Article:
Randy Lutge deserves recognition for cultural contributions to our fair city, Palo Alto. He and his family managed The New Varsity for many years, and he was encouraging to the small group that tried to reclaim the historic and beloved venue as a cultural asset in 2011 and 2012.
Randy also has an archive of about 400 videotapes shot during the late nineteen eighties and early nineties. Most notably is probably the world’s best resource on Michael Hedges, the jazzy multi-intrumentalist and guitarist who died too young to garner the acclaim he deserves, at least so far. There’s also: Stanley Jordan, Will Ackerman, Tuck and Patti, some John Fahey — the founding of Windham Hill Records is intertwined with the history of the venue.
There were a smattering of punk shows in that era, although few of those were documented as well as was the acoustic guitar virtuosity.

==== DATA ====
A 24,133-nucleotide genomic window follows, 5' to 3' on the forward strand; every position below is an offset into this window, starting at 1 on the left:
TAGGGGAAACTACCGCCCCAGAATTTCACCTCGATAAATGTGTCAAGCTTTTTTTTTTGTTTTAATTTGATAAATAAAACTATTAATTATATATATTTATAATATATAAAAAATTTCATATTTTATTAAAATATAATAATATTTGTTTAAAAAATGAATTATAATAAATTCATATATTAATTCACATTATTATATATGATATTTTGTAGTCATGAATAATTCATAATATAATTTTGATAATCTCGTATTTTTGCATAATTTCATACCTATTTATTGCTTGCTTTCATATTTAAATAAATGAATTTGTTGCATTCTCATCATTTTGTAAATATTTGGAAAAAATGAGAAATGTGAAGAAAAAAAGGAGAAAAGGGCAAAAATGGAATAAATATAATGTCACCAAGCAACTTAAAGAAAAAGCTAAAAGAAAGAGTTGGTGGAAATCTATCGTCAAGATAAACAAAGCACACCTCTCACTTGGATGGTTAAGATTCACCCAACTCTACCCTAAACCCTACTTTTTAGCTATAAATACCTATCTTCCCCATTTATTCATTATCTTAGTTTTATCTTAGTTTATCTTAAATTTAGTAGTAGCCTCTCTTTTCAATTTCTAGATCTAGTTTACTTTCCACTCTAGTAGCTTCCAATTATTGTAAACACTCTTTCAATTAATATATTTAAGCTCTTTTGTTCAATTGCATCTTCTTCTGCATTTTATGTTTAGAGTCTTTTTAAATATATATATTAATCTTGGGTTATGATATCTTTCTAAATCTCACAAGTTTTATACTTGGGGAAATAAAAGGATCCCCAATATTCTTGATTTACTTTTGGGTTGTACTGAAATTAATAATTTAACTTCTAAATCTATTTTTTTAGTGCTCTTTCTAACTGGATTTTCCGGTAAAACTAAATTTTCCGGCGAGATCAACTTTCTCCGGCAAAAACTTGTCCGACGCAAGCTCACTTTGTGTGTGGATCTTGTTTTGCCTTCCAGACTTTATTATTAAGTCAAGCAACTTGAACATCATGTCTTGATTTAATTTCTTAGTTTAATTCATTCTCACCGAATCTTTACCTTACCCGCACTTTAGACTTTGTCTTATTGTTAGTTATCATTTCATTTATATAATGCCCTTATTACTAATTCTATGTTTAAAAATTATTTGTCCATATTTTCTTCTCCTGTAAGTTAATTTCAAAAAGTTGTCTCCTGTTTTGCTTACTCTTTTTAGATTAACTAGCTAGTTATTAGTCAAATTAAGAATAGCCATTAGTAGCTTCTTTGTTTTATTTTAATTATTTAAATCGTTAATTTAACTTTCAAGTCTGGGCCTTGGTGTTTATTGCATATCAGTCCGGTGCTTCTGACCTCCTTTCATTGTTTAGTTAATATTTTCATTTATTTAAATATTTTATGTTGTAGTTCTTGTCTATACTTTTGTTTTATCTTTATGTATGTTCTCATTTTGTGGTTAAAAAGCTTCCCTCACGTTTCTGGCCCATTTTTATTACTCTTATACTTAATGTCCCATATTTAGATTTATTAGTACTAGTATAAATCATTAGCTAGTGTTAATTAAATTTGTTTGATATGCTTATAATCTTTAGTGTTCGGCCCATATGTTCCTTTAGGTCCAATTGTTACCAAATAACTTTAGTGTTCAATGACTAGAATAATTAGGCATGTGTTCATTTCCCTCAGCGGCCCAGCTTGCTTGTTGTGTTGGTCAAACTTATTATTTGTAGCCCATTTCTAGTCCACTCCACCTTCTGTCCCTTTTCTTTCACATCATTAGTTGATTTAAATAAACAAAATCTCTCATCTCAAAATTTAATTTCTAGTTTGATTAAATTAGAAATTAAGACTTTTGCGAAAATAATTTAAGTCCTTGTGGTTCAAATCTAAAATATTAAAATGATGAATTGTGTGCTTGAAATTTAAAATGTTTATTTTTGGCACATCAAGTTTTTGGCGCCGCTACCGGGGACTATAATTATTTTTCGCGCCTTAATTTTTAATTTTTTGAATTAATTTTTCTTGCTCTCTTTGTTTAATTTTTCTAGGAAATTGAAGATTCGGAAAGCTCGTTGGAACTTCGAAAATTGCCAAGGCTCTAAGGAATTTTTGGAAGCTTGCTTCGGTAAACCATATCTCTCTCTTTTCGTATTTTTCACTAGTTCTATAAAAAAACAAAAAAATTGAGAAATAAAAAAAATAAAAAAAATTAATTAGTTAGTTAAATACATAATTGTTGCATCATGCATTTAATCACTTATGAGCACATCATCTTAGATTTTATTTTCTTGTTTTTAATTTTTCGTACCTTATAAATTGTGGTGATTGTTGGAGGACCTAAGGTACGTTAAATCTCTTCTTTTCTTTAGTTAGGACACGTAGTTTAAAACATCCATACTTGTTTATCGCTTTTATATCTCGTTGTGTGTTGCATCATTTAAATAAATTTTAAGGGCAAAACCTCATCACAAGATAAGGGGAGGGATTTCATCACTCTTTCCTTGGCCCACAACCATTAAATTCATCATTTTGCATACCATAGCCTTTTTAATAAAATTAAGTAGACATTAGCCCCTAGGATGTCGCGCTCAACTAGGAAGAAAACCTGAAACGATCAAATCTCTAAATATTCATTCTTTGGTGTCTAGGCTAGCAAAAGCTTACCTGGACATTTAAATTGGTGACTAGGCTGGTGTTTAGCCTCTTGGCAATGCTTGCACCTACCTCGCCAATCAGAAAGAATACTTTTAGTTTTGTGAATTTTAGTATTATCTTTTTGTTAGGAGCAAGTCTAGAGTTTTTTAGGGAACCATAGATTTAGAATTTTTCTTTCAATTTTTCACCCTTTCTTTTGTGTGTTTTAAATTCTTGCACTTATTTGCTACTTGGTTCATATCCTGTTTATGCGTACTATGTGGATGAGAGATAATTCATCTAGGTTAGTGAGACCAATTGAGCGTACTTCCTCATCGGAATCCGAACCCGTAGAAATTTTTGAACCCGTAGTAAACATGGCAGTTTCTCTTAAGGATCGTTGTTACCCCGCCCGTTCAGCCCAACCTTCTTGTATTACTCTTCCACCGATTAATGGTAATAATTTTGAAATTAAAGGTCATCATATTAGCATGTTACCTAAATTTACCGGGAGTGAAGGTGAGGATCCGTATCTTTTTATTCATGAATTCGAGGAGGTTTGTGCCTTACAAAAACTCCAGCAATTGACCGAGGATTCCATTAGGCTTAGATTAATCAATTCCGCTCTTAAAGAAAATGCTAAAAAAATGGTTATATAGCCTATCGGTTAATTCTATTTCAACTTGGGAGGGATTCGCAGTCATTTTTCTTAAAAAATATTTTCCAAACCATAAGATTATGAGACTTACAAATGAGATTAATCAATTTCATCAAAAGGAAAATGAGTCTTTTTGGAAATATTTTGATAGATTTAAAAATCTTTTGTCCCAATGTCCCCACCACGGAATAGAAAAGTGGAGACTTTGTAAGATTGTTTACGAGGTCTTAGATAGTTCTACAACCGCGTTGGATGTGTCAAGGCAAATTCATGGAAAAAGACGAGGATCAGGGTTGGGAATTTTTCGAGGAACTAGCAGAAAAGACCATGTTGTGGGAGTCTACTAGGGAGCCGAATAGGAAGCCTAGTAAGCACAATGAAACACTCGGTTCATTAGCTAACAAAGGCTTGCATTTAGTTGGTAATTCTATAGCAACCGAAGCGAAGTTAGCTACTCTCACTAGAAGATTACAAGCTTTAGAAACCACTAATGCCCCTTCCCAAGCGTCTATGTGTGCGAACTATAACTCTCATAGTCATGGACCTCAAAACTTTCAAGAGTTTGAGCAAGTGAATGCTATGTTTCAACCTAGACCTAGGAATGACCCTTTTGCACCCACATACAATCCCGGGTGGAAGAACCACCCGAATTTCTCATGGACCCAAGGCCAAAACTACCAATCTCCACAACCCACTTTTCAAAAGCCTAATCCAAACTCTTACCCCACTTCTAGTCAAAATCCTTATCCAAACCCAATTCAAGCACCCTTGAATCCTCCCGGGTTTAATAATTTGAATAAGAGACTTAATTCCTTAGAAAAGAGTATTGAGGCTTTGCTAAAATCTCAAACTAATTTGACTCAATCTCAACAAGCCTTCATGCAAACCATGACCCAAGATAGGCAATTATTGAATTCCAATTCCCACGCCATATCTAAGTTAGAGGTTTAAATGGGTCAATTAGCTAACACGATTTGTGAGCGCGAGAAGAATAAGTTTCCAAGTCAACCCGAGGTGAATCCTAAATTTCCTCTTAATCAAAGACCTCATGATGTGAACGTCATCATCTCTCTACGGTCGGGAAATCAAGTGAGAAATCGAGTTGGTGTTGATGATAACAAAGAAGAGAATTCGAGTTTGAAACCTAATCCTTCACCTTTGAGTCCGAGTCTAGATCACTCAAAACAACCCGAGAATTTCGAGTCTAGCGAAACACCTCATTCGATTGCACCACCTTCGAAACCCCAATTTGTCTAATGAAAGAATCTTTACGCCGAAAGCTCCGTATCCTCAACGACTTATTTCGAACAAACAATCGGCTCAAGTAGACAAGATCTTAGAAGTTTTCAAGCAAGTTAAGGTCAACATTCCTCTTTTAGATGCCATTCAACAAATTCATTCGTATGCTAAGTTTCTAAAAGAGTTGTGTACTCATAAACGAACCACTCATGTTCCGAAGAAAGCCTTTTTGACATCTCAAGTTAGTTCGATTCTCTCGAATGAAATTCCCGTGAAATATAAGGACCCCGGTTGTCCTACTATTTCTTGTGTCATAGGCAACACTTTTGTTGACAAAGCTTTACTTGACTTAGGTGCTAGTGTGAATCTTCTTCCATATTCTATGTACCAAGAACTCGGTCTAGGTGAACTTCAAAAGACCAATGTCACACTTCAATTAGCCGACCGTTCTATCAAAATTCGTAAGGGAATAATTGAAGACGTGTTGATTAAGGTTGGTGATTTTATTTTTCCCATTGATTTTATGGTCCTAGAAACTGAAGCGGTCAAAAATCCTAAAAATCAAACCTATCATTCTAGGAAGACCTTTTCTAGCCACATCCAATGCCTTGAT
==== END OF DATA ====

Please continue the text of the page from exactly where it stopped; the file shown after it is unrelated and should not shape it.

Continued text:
I was pleased to see two early (by my standards) recordings of Eugene S. Robinson, who I know as the co-founder of Oxbow; before Oxbow, who still tour and produce under-appreciated cds, Eugene fronted Whipping Boy, which I never saw — until last night via the above video. The concert was January, 1985, with the local favs supporting a relative unknown touring band named Social Distortion.
“Venus (She’s got it)” has an interesting history in its own right. There is a good wiki on it. It hit number 1 in U.S. pop charts thanks to Shocking Blue, and then a second life in 1986 by Bananarama. I presume the Whipping Boy version is a reaction to Bananarama. In Russia, “shizgarah” apparently (if you believe what you find on the internet) is a code word in certain feminist and underground circles.
Here in contrast is a very recent version of Oxbow (Robinson, Dan Adams, Niko Wenner and Greg Davis) unplugged. They’ve still got it. And don’t be fooled by this tiny desktop in my kitchen configuration: Eugene and them still plug in and froth-rock out, despite juggling various grown-up demands like careers and families.